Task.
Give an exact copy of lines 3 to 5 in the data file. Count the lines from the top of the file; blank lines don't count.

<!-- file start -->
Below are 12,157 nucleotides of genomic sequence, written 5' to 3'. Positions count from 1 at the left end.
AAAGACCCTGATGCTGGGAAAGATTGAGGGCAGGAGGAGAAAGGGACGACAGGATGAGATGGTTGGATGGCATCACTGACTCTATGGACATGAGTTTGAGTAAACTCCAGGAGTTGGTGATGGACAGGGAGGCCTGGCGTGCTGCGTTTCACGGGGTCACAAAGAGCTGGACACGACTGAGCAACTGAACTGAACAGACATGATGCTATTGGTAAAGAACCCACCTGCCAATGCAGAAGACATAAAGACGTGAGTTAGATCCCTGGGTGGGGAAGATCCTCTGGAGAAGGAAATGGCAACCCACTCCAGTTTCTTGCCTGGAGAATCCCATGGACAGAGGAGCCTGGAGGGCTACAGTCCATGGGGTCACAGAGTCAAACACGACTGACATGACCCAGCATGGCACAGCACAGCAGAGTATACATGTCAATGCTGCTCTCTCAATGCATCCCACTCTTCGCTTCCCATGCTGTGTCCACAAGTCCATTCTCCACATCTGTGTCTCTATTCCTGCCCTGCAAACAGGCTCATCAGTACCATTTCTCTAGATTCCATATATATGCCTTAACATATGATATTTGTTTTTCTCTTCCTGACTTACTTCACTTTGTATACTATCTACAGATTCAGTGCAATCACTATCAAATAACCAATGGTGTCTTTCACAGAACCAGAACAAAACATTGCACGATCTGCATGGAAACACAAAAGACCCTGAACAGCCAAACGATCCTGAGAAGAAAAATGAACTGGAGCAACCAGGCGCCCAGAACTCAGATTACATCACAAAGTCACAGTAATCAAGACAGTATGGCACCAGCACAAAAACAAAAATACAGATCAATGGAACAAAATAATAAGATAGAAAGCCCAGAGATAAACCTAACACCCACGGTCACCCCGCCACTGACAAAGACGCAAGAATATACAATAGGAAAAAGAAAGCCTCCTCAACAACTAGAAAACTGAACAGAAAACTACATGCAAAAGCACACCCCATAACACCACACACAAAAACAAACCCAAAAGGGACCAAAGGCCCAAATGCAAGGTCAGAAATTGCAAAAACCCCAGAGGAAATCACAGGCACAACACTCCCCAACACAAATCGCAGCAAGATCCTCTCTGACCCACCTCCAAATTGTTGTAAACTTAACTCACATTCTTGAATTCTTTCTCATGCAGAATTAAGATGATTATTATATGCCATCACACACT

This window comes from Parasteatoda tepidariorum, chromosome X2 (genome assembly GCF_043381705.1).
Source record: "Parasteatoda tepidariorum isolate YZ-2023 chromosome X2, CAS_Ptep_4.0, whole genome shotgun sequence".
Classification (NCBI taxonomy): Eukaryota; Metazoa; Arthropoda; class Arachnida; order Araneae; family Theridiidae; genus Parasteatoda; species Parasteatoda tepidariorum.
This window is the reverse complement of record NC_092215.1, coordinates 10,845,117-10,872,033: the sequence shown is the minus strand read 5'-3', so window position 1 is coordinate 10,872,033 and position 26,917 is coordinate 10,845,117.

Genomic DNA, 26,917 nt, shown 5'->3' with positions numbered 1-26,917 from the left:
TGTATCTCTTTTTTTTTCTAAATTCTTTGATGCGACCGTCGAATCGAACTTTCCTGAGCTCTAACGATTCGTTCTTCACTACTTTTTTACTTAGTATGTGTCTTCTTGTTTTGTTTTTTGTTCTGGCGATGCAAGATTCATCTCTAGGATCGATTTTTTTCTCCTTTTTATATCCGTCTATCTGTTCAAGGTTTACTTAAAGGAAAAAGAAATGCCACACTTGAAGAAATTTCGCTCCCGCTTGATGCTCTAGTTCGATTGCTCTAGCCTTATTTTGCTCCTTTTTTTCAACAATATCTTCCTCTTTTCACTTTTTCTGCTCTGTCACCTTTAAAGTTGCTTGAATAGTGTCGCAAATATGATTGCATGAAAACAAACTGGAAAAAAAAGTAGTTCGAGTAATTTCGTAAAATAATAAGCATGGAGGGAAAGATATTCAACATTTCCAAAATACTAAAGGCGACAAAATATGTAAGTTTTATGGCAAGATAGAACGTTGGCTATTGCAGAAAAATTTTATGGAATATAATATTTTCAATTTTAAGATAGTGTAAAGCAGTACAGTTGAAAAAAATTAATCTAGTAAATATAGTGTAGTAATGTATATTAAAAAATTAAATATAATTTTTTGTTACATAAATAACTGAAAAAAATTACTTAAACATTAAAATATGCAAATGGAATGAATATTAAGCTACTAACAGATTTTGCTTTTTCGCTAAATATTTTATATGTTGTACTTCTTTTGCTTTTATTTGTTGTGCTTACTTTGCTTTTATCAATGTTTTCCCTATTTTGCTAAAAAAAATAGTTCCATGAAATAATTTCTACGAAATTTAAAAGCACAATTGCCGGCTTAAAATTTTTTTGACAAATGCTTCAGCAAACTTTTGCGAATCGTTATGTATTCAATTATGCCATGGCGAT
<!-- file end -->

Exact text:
This window comes from Parasteatoda tepidariorum, chromosome X2 (genome assembly GCF_043381705.1).
Source record: "Parasteatoda tepidariorum isolate YZ-2023 chromosome X2, CAS_Ptep_4.0, whole genome shotgun sequence".
Classification (NCBI taxonomy): Eukaryota; Metazoa; Arthropoda; class Arachnida; order Araneae; family Theridiidae; genus Parasteatoda; species Parasteatoda tepidariorum.